Why Monitor Oxygen Deficiency?
Pressurized gas cylinders and dewers that store cryogenically liquefied gases are used in countless applications in manufacturing, production, and research. A leak from any of these containers can quickly displace the oxygen in the surrounding vicinity and move levels below dangerous thresholds. This can put personnel at the risk of oxygen depletion or, even worse, asphyxiation.
Any company, laboratory, or university involved in the handling and storage of these containers need to actively monitor the oxygen levels in those areas as a safety precaution. Moreover, the U.S. and other Western countries have regulatory agencies that create and enforce requirements for a safe workplace.
Primary Method to Measure O2 Deficiency
The Oxygen Deficiency Monitor, also known as the Oxygen Deficiency Analyzer, serves as the ideal solution for this application. The unit will generally feature audible alarms and adjustable setpoints to alert people to exit the area when the oxygen suddenly drops below predetermined levels. There are many monitors available on the market, and competing manufacturers differentiate their offering through performance, various programming and ease-of-use features.
Most Oxygen Deficiency Monitors utilize sensor-based measurement technology with the electrochemical sensor and zirconium-oxide sensor being the most popular. However, there are key performance differences that separate these two competing approaches. The next section will discuss this information in more detail.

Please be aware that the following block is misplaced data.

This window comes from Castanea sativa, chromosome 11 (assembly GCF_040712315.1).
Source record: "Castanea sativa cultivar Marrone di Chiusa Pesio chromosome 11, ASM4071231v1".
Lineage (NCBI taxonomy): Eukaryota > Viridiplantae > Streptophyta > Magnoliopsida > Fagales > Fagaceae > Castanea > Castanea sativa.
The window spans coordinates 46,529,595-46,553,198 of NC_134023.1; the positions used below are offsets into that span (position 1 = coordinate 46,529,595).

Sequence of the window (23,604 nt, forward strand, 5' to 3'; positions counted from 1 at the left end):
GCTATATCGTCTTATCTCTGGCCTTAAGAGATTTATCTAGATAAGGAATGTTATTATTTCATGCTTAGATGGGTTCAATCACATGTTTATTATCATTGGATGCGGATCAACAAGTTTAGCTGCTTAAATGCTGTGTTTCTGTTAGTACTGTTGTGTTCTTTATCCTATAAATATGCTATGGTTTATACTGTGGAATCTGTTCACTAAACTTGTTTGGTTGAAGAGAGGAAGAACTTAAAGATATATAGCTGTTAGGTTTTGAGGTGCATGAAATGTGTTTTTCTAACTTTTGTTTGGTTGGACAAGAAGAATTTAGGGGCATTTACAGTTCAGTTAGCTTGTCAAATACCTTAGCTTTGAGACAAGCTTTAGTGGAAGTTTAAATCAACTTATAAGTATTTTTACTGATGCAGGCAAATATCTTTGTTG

Electrochemical Sensor vs Zirconium Oxide Sensor
Because accuracy is the main metric for performance, the Analyzer needs to resist drifting when measuring ambient air of any room. In fact, if the unit drifts too far, it can inadvertently trigger a false alarm and cause an unnecessary rush to exit the area. Temperature and pressure fluctuations are often behind incidents of drifting. Some common examples include a sudden weather pattern change and even the cycling operation of an air conditioning system as it turns on and off.
Testing has shown that a zirconium-oxide sensor provides better stability. This is observed in settings, involving both temperature and pressure fluctuations. On the other hand, an electrochemical sensor performs poorly when introduced to the same variables due to its inherent sensitivities.
Companies operating in the U.S. must comply with guidelines published by OSHA. The information below summarizes what OSHA has established for acceptable oxygen levels in the workplace and when those levels become dangerous:
- Normal air contains about 20.9% oxygen
- Any atmosphere with the oxygen level equal to or less than 19.5% by volume is deemed oxygen-deficient and immediately dangerous to life or health
- Any atmosphere with the oxygen level equal to or more than 23.5% by volume is deemed oxygen-rich
More information can be found on OSHA’s website:OSHA.gov